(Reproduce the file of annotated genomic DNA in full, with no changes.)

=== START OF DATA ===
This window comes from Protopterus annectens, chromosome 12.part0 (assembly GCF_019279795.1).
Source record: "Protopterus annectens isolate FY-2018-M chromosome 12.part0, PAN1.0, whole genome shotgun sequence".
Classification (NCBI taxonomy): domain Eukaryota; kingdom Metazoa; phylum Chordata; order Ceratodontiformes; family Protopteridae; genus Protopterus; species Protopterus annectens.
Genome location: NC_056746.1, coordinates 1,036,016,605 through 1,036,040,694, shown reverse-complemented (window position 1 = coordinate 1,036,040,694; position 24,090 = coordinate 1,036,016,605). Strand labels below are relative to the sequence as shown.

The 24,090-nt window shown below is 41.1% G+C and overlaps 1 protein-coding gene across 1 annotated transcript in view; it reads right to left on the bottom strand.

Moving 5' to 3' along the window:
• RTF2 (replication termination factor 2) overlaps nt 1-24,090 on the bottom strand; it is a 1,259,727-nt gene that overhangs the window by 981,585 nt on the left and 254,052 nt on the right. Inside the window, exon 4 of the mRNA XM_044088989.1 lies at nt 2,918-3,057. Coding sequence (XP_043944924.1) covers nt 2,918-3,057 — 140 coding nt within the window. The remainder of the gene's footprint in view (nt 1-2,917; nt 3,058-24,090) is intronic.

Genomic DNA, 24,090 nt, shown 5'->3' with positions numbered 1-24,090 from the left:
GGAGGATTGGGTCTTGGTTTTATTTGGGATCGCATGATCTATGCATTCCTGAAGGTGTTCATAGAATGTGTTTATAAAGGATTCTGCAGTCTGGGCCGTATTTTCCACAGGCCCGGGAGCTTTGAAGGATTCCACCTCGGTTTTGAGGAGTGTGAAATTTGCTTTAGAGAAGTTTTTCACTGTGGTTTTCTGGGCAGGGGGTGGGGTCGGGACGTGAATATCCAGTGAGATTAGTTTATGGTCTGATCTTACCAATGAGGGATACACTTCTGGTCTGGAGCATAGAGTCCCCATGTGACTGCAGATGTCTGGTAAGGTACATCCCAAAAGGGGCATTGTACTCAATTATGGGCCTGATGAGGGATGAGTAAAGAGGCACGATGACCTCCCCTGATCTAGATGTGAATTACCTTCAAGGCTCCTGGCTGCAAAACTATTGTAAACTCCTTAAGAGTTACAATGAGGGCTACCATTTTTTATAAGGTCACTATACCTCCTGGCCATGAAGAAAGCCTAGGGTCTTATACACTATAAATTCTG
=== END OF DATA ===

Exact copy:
This window comes from Protopterus annectens, chromosome 12.part0 (assembly GCF_019279795.1).
Source record: "Protopterus annectens isolate FY-2018-M chromosome 12.part0, PAN1.0, whole genome shotgun sequence".
Classification (NCBI taxonomy): domain Eukaryota; kingdom Metazoa; phylum Chordata; order Ceratodontiformes; family Protopteridae; genus Protopterus; species Protopterus annectens.
Genome location: NC_056746.1, coordinates 1,036,016,605 through 1,036,040,694, shown reverse-complemented (window position 1 = coordinate 1,036,040,694; position 24,090 = coordinate 1,036,016,605). Strand labels below are relative to the sequence as shown.

The 24,090-nt window shown below is 41.1% G+C and overlaps 1 protein-coding gene across 1 annotated transcript in view; it reads right to left on the bottom strand.

Moving 5' to 3' along the window:
• RTF2 (replication termination factor 2) overlaps nt 1-24,090 on the bottom strand; it is a 1,259,727-nt gene that overhangs the window by 981,585 nt on the left and 254,052 nt on the right. Inside the window, exon 4 of the mRNA XM_044088989.1 lies at nt 2,918-3,057. Coding sequence (XP_043944924.1) covers nt 2,918-3,057 — 140 coding nt within the window. The remainder of the gene's footprint in view (nt 1-2,917; nt 3,058-24,090) is intronic.

Genomic DNA, 24,090 nt, shown 5'->3' with positions numbered 1-24,090 from the left:
GGAGGATTGGGTCTTGGTTTTATTTGGGATCGCATGATCTATGCATTCCTGAAGGTGTTCATAGAATGTGTTTATAAAGGATTCTGCAGTCTGGGCCGTATTTTCCACAGGCCCGGGAGCTTTGAAGGATTCCACCTCGGTTTTGAGGAGTGTGAAATTTGCTTTAGAGAAGTTTTTCACTGTGGTTTTCTGGGCAGGGGGTGGGGTCGGGACGTGAATATCCAGTGAGATTAGTTTATGGTCTGATCTTACCAATGAGGGATACACTTCTGGTCTGGAGCATAGAGTCCCCATGTGACTGCAGATGTCTGGTAAGGTACATCCCAAAAGGGGCATTGTACTCAATTATGGGCCTGATGAGGGATGAGTAAAGAGGCACGATGACCTCCCCTGATCTAGATGTGAATTACCTTCAAGGCTCCTGGCTGCAAAACTATTGTAAACTCCTTAAGAGTTACAATGAGGGCTACCATTTTTTATAAGGTCACTATACCTCCTGGCCATGAAGAAAGCCTAGGGTCTTATACACTATAAATTCTG